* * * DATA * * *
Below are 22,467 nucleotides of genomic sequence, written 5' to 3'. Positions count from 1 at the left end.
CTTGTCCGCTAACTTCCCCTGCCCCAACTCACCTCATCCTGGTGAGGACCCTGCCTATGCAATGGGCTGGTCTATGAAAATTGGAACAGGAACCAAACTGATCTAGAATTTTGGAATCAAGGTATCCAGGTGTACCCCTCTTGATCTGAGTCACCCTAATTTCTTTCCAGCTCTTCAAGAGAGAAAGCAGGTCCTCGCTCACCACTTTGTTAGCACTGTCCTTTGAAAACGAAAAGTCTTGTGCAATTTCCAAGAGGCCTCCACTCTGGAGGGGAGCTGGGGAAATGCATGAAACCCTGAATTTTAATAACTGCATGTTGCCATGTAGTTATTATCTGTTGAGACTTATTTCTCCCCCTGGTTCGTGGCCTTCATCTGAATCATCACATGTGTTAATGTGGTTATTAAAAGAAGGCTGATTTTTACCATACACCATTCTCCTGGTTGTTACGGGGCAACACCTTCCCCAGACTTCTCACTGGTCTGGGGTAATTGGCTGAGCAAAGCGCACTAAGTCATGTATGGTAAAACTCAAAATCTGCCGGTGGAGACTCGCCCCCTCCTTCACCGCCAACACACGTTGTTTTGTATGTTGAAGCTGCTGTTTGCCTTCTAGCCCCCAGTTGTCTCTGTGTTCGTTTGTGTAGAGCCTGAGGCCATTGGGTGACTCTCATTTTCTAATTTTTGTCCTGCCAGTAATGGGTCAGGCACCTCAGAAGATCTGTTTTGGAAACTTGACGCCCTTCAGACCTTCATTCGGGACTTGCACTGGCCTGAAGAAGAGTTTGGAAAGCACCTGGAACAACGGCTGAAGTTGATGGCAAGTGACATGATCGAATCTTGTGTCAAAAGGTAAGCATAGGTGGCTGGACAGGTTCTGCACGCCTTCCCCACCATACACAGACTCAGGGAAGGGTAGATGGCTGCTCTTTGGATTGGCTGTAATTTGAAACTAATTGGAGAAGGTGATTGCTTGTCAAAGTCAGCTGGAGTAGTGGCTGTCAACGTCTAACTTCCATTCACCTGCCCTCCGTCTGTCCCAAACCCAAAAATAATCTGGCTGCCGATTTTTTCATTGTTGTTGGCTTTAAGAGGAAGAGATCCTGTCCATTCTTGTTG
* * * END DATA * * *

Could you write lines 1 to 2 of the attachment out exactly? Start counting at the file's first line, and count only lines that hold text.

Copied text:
Below are 22,467 nucleotides of genomic sequence, written 5' to 3'. Positions count from 1 at the left end.
CTTGTCCGCTAACTTCCCCTGCCCCAACTCACCTCATCCTGGTGAGGACCCTGCCTATGCAATGGGCTGGTCTATGAAAATTGGAACAGGAACCAAACTGATCTAGAATTTTGGAATCAAGGTATCCAGGTGTACCCCTCTTGATCTGAGTCACCCTAATTTCTTTCCAGCTCTTCAAGAGAGAAAGCAGGTCCTCGCTCACCACTTTGTTAGCACTGTCCTTTGAAAACGAAAAGTCTTGTGCAATTTCCAAGAGGCCTCCACTCTGGAGGGGAGCTGGGGAAATGCATGAAACCCTGAATTTTAATAACTGCATGTTGCCATGTAGTTATTATCTGTTGAGACTTATTTCTCCCCCTGGTTCGTGGCCTTCATCTGAATCATCACATGTGTTAATGTGGTTATTAAAAGAAGGCTGATTTTTACCATACACCATTCTCCTGGTTGTTACGGGGCAACACCTTCCCCAGACTTCTCACTGGTCTGGGGTAATTGGCTGAGCAAAGCGCACTAAGTCATGTATGGTAAAACTCAAAATCTGCCGGTGGAGACTCGCCCCCTCCTTCACCGCCAACACACGTTGTTTTGTATGTTGAAGCTGCTGTTTGCCTTCTAGCCCCCAGTTGTCTCTGTGTTCGTTTGTGTAGAGCCTGAGGCCATTGGGTGACTCTCATTTTCTAATTTTTGTCCTGCCAGTAATGGGTCAGGCACCTCAGAAGATCTGTTTTGGAAACTTGACGCCCTTCAGACCTTCATTCGGGACTTGCACTGGCCTGAAGAAGAGTTTGGAAAGCACCTGGAACAACGGCTGAAGTTGATGGCAAGTGACATGATCGAATCTTGTGTCAAAAGGTAAGCATAGGTGGCTGGACAGGTTCTGCACGCCTTCCCCACCATACACAGACTCAGGGAAGGGTAGATGGCTGCTCTTTGGATTGGCTGTAATTTGAAACTAATTGGAGAAGGTGATTGCTTGTCAAAGTCAGCTGGAGTAGTGGCTGTCAACGTCTAACTTCCATTCACCTGCCCTCCGTCTGTCCCAAACCCAAAAATAATCTGGCTGCCGATTTTTTCATTGTTGTTGGCTTTAAGAGGAAGAGATCCTGTCCATTCTTGTTG